All processes of recovering raw materials from waste materials destined for end-of-life are configured as "urban mining." In this new view, waste generated by cities and urban environments is looked at as a valuable resource, aiming to use anthropogenic production rather than geological resources to meet the demands of the construction industry. Commonly, "mining" refers to the recovery of precious metals from "technological" waste. However, to date this term has been used more generally to refer to the recovery and monetization of any material from any waste stream, including construction and demolition waste. Our new project MI.C is one of the first building in Europe to implement an urban mining approach in its construction process: we will reuse part of the existing concrete to build the new structure and most of the existing façade to clad part of the interior spaces.
The “dry” garden arises in response to the need to adapt green spaces to new climatic conditions, such as extreme temperatures, wind and very rare but torrential rains, mainly due to climate change. The goal is to create a resilient and self-sufficient garden, with very occasional irrigation in the warmer months, leaving the rest to what the ecosystem offers. Climate change causes temperature rises, lengthening and shortening of growing seasons, less predictable rainfall patterns, and increasingly intense storms or periods of drought. The resilience of a dry garden allows you to create a landscape that supports future generations: its biodiversity is better prepared to survive the harsh climate.
Sixty years after biophilia was first defined as 'love for life' by the German psychoanalyst and writer Erich Fromm, and twenty years after the term was used by the American biologist Edward Wilson to indicate an empirical experience of deep communion with nature, we wonder, as designers, if it is possible to recreate a natural environment within our living spaces that reduces or even eliminates the gap between us and nature, thereby connecting us with our most authentic self.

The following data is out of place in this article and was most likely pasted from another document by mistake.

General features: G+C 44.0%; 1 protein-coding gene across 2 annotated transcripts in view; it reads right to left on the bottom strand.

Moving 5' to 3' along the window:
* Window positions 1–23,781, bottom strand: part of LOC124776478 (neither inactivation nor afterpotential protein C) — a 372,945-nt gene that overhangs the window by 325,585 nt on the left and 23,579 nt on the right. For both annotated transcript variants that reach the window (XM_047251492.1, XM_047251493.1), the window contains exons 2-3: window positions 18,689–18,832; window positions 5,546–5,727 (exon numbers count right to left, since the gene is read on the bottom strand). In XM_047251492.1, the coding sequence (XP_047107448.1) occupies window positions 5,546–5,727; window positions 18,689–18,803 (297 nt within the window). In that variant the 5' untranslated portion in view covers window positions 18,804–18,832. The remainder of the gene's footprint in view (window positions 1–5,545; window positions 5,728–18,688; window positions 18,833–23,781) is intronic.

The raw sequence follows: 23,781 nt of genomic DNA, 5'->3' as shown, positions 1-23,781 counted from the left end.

Concrete: difficult to live with, but difficult to do without it. Although the result of a seemingly banal mixture of cement, water, and inert, this material has been the absolute protagonist of our building scene since remote times and has contributed, in part, to project us into the modern era. A large part of the adaptation strategy to the crisis imposed on us by climate change involves methods through which we will review our approach to the use of concrete, whose production cycle is among the most emissive in human industry.
The studio has always considered the facade as one of the expressive elements underlying its language. The envelope theme was investigated from multiple points of view. Park Plus has explored technical ideas relating to transparency and double skin, formal studies regarding the purely compositional and geometric approach to support projects in the competition phase, circular architecture concepts that linger more specifically on the theme of reuse and use less canonical materials such as, for example, recycled plastic, integration with the architectural elements of mobile devices to protect the internal environments, as well as absorbing surfaces towards solar facades.
The result of the research carried out by Park Associati with Bollinger+Grohmann on the wide and still partly unexplored potential of wood in present and future architecture.